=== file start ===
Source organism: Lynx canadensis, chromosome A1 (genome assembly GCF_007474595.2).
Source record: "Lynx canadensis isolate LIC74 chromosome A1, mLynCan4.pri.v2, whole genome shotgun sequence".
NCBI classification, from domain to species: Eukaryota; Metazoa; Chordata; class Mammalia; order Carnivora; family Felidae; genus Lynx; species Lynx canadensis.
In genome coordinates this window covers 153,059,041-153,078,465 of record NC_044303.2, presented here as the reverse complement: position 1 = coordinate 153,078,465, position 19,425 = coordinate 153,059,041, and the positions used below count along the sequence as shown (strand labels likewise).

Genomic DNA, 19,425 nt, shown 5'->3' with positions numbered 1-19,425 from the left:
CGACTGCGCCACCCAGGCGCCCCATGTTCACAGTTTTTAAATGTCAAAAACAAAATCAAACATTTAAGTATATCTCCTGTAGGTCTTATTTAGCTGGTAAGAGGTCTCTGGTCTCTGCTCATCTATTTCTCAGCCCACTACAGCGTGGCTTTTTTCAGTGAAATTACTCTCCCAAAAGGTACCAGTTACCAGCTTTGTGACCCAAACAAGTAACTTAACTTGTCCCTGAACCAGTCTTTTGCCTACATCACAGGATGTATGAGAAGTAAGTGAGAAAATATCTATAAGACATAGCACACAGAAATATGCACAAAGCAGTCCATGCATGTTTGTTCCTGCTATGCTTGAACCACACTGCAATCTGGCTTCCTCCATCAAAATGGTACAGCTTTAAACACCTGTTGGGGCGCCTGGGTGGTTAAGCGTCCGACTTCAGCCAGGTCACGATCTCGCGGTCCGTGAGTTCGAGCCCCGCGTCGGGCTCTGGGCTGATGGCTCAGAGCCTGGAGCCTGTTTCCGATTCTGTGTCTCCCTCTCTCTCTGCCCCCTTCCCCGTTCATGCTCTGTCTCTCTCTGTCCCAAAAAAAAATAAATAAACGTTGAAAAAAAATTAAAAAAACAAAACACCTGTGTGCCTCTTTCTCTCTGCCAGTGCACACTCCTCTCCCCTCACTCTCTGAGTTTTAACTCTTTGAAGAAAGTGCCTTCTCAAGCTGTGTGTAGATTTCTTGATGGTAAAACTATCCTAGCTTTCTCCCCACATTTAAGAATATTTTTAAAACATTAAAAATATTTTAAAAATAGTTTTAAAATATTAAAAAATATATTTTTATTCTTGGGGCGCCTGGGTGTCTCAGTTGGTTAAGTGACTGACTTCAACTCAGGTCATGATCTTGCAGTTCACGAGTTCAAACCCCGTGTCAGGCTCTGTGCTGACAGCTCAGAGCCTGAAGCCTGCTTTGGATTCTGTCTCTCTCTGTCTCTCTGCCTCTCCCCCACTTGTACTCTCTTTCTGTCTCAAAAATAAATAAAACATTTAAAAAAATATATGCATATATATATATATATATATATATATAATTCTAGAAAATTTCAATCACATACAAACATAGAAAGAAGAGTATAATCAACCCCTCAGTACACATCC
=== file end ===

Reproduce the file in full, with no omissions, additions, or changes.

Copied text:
Source organism: Lynx canadensis, chromosome A1 (genome assembly GCF_007474595.2).
Source record: "Lynx canadensis isolate LIC74 chromosome A1, mLynCan4.pri.v2, whole genome shotgun sequence".
NCBI classification, from domain to species: Eukaryota; Metazoa; Chordata; class Mammalia; order Carnivora; family Felidae; genus Lynx; species Lynx canadensis.
In genome coordinates this window covers 153,059,041-153,078,465 of record NC_044303.2, presented here as the reverse complement: position 1 = coordinate 153,078,465, position 19,425 = coordinate 153,059,041, and the positions used below count along the sequence as shown (strand labels likewise).

Genomic DNA, 19,425 nt, shown 5'->3' with positions numbered 1-19,425 from the left:
CGACTGCGCCACCCAGGCGCCCCATGTTCACAGTTTTTAAATGTCAAAAACAAAATCAAACATTTAAGTATATCTCCTGTAGGTCTTATTTAGCTGGTAAGAGGTCTCTGGTCTCTGCTCATCTATTTCTCAGCCCACTACAGCGTGGCTTTTTTCAGTGAAATTACTCTCCCAAAAGGTACCAGTTACCAGCTTTGTGACCCAAACAAGTAACTTAACTTGTCCCTGAACCAGTCTTTTGCCTACATCACAGGATGTATGAGAAGTAAGTGAGAAAATATCTATAAGACATAGCACACAGAAATATGCACAAAGCAGTCCATGCATGTTTGTTCCTGCTATGCTTGAACCACACTGCAATCTGGCTTCCTCCATCAAAATGGTACAGCTTTAAACACCTGTTGGGGCGCCTGGGTGGTTAAGCGTCCGACTTCAGCCAGGTCACGATCTCGCGGTCCGTGAGTTCGAGCCCCGCGTCGGGCTCTGGGCTGATGGCTCAGAGCCTGGAGCCTGTTTCCGATTCTGTGTCTCCCTCTCTCTCTGCCCCCTTCCCCGTTCATGCTCTGTCTCTCTCTGTCCCAAAAAAAAATAAATAAACGTTGAAAAAAAATTAAAAAAACAAAACACCTGTGTGCCTCTTTCTCTCTGCCAGTGCACACTCCTCTCCCCTCACTCTCTGAGTTTTAACTCTTTGAAGAAAGTGCCTTCTCAAGCTGTGTGTAGATTTCTTGATGGTAAAACTATCCTAGCTTTCTCCCCACATTTAAGAATATTTTTAAAACATTAAAAATATTTTAAAAATAGTTTTAAAATATTAAAAAATATATTTTTATTCTTGGGGCGCCTGGGTGTCTCAGTTGGTTAAGTGACTGACTTCAACTCAGGTCATGATCTTGCAGTTCACGAGTTCAAACCCCGTGTCAGGCTCTGTGCTGACAGCTCAGAGCCTGAAGCCTGCTTTGGATTCTGTCTCTCTCTGTCTCTCTGCCTCTCCCCCACTTGTACTCTCTTTCTGTCTCAAAAATAAATAAAACATTTAAAAAAATATATGCATATATATATATATATATATATATATAATTCTAGAAAATTTCAATCACATACAAACATAGAAAGAAGAGTATAATCAACCCCTCAGTACACATCC